The book of Hebrews is an interesting one for a number of reasons: It is the best-written Greek book of the New Testament, its author is unknown, and it is famously one of Martin Luther’s “disputed” books.

There are differing schools of thought regarding the nature of the text (Is it a letter, a sermon, or a commentary?), its place of origin (Rome, Alexandria, or Corinth?), the year it was written, and its author.

While the whole of Gert Steyn’s masterclass on Hebrews was a valuable and informative discussion of the book, one particular point he made stood out to me: The author gave God the limelight. The anonymous author of Hebrews fades into the background and the focus becomes God’s voice and message. This is itself a lesson, whether intentional or not.

How often do we fall into the trap of seeking the glory instead of giving it all to the Lord? In which ways do we long for earthly approval instead of God’s? How often do we get caught up in the details of “window-dressing” instead of focusing on the heart and intent of a matter?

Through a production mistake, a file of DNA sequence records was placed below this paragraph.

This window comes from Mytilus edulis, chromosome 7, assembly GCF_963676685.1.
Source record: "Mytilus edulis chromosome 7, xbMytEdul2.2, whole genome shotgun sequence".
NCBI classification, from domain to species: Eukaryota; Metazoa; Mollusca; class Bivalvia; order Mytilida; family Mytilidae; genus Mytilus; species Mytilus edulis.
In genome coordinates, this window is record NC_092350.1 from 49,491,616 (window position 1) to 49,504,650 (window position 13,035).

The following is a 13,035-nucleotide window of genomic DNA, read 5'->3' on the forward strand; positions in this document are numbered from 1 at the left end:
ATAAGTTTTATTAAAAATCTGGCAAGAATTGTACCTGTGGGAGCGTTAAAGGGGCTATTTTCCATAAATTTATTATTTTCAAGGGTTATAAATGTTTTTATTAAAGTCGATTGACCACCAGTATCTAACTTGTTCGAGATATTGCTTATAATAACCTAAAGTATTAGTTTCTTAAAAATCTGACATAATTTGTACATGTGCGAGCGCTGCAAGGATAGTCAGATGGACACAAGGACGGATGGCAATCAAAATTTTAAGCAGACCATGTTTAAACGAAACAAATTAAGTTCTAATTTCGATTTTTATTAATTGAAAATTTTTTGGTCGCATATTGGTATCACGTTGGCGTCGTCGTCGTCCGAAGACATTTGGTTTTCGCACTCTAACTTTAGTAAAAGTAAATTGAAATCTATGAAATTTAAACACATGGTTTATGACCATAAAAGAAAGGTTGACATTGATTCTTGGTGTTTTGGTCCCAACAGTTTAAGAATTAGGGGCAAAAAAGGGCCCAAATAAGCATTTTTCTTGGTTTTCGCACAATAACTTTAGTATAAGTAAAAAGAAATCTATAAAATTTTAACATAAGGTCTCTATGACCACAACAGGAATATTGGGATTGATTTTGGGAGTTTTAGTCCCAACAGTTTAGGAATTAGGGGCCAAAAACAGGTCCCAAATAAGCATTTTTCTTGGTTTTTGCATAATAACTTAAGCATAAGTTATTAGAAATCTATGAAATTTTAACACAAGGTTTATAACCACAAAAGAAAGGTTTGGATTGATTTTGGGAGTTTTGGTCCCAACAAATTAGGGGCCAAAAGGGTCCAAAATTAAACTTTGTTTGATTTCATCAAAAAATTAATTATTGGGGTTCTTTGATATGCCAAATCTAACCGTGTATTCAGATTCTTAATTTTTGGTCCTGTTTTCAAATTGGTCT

How refreshing, then, to realize that the author of Hebrews was successful in keeping a low profile while pointing us towards Jesus, the New Covenant, and faith and perseverance. While it had probably taken some time to learn to write at the level in this book, the author of Hebrews used their gift for language to glorify God. This brings 1 Peter 4:10–11 (NIV) to mind:

Each of you should use whatever gift you have received to serve others, as faithful stewards of God’s grace in its various forms. If anyone speaks, they should do so as one who speaks the very words of God. If anyone serves, they should do so with the strength God provides, so that in all things God may be praised through Jesus Christ. To him be the glory and the power for ever and ever. Amen.

Colossians 3 (Col 3:23–24 NIV) ends with a similar reminder:

Whatever you do, work at it with all your heart, as working for the Lord, not for human masters … It is the Lord Christ you are serving.

I find these passages challenging in so many ways! They lead me to examine my own conduct:

  • Am I being a faithful steward and using my gifts to serve others?
  • Do I speak words of wisdom and life; words that would be pleasing to God?
  • Do I rely on God’s strength instead of my own?
  • Are God and Jesus praised through all the things I do?
  • Do I work and serve as though for Christ himself?

In short, am I giving God the limelight? I wish I could answer with a resounding “Yes, always!” But that simply wouldn’t be true.

It does, however, give me something to pray about and work at. No matter the context, we can ask God for his strength, for the Holy Spirit’s guidance, and for him to use us for the purpose of his kingdom.

Like the anonymous author of Hebrews, let’s be sure to give God the credit in all that we do.